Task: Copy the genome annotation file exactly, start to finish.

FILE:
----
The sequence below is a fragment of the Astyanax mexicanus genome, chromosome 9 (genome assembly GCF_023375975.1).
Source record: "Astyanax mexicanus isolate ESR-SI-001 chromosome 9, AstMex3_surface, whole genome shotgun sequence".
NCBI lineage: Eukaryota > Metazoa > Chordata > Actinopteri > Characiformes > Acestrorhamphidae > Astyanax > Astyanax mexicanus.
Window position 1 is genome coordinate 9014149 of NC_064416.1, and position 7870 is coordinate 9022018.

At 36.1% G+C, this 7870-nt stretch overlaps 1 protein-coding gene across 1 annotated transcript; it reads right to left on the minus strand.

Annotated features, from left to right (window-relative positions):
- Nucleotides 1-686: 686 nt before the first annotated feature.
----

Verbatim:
The sequence below is a fragment of the Astyanax mexicanus genome, chromosome 9 (genome assembly GCF_023375975.1).
Source record: "Astyanax mexicanus isolate ESR-SI-001 chromosome 9, AstMex3_surface, whole genome shotgun sequence".
NCBI lineage: Eukaryota > Metazoa > Chordata > Actinopteri > Characiformes > Acestrorhamphidae > Astyanax > Astyanax mexicanus.
Window position 1 is genome coordinate 9014149 of NC_064416.1, and position 7870 is coordinate 9022018.

At 36.1% G+C, this 7870-nt stretch overlaps 1 protein-coding gene across 1 annotated transcript; it reads right to left on the minus strand.

Annotated features, from left to right (window-relative positions):
- Nucleotides 1-686: 686 nt before the first annotated feature.